Surrounded by water, a sprawling network of islands make up Sweden’s grand capital, Stockholm, where medieval character meets modern dynamism on the edge of the Baltic
Criss-crossed by glittering seas, the Swedish capital sits majestically on 14 islands. Founded in the 13th century at the point where the fresh water of Lake Mälaren meets the brackish Baltic Sea, Stockholm feels like a large village set in the middle of forests and lakes. Pristine waterways swirl through the centre, fresh-faced locals cycle along the cobbled alleyways, broad boulevards are etched with pastel-coloured buildings and painted wooden houseboats sit neatly in the harbours. Yet the city is also utterly modern with futuristic skyscrapers and characterful districts, from bohemian Södermalm to the glitz of Ostermalm. Explore the Baltic waters by kayak, lounge on an island beach and stroll past the historic buildings of the old town.
What to do
Start at the heart of the city in Gamla Stan, the old town, and amble through the jumble of medieval lanes towards Kungliga Slottet, the 18th-century Royal Palace and Court (www.royalcourt.se), on the waterfront. Admire the sumptuous tapestries and jewel-studded crowns, then head outside to the Storkyrkan (Stortorget 1), the medieval cathedral where Swedish monarchs were once crowned.
Go east to the island of Skeppsholmen, home to an eclectic clutch of museums including the National Museum (www.nationalmuseum.se), for Swedish and European fine arts. Along the waterfront to the west is the island of Kungsholmen, home to the Stadshuset (City Hall). The simple exterior gives way to a stunning interior, from kitsch Viking-style chambers to the echoing golden hall.
Nearby is Djurgården, a little green forested island that was once a royal hunting ground and is now home to one of Stockholm’s best city parks. Visit the Skansen open-air museum (www.skansen.se) and the Vasa Museum (www.vasamuseet.se), dedicated to an ornate 17th-century warship raised from the seabed in 1961. Take a ferry out to the fashionable southern island of Södermalm and wander round the boutiques and vintage shops, or relax on the beaches of nearby Långholmen island. Spend the evening hanging out with the locals in a hip bar.
Where to stay
Regally presiding over the waterfront, the Grand Hôtel is the apple of Stockholm’s eye. Posh and plush, it has good looks, charm and the best views in town (overlooking the Royal Palace and Gamla Stan). It’s popular with the great and the good, and you might find yourself sharing the breakfast table with a Nobel laureate. At the other end of the spectrum is the Rival Hotel in the heart of the Södermalm district. Owned by Benny Andersson of Abba fame, this boutique hotel is full of quirky charm and boasts an art deco cinema, original 1940s cocktail bar and its own bakery. For pure Scandinavian style go for Hotel J. Perched by the water on Nacka Strand, it feels like a seaside bolthole with a city address due to its cool blue and white interiors and oak furnishings. Make sure you ask for room 216 – it has a private roof terrace.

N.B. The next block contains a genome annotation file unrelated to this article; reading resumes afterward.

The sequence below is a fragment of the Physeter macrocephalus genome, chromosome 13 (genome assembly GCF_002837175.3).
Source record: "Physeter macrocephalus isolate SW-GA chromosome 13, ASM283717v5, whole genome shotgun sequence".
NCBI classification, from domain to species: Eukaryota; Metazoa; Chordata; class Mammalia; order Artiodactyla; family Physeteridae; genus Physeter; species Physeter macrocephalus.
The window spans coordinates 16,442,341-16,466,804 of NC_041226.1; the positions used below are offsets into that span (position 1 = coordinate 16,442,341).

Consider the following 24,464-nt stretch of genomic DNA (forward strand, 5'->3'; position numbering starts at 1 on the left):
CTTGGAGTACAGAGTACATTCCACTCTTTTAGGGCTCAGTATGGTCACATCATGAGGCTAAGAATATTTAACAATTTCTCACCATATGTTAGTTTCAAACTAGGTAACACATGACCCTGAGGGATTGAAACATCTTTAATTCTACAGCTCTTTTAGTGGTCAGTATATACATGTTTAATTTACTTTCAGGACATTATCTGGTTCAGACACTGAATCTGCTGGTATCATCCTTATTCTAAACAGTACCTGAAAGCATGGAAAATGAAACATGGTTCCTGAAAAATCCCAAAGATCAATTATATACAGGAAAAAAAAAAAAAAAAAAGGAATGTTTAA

Where to eat and drink
Traditionally, Swedish food has largely revolved around hearty fish, meat and potato dishes, but today the cuisine is marked by exciting and unusual variations. Start with a smorgasbord at the Grand Hôtel’s restaurant, Veranda (see Where to stay). The table will be groaning with gravadlax, shrimps, herring, eel, smoked reindeer, cheese and breads.
For traditional Swedish cooking head to Den Gyldene Freden (www.gyldenefreden.se; Österlånggatan 51), which is Stockholm’s oldest tavern, where fresh Baltic fish and game from the surrounding forests top the menu. Go for the home-made duck sausages with three kinds of mushrooms in a black pepper sauce.
For all-out glamour, though, it has to be the Michelin-starred Operakällaren (www.operakallaren.se), opposite the Royal Palace. Here, everything seems to shimmer and shine, and chef Stefano Catenacci works his magic by adding a French twist to Swedish cooking. Try the platter of northern delicacies, from smoked eel and reindeer to Swedish red caviar.
Time running out?
Hire a kayak (www.kanotcenter.com), paddle out to your own private sandbar and enjoy a picnic and swim.
Buy a Stockholm Card for unlimited travel (including the Djurgården ferry), plus free entry to many of the city’s museums.
Currency is the Swedish krona. Stockholm is one hour ahead of GMT and a two-hour 25-minute flight from London.
Scandinavian Airlines (0871 521 2772; www.flysas.com) flies from Heathrow and London City, British Airways (0844 493 0787; www.ba.com) flies from Heathrow and Ryanair (0871 246 0000; www.ryanair.com) flies from Stansted to Stockholm.
Stockholm Visitors Board: Hamngatan 27 (00 46 8508 28500; www.stockholmtown.com). Visit the website for opening hours.
This guide first appeared in Food and Travel magazine.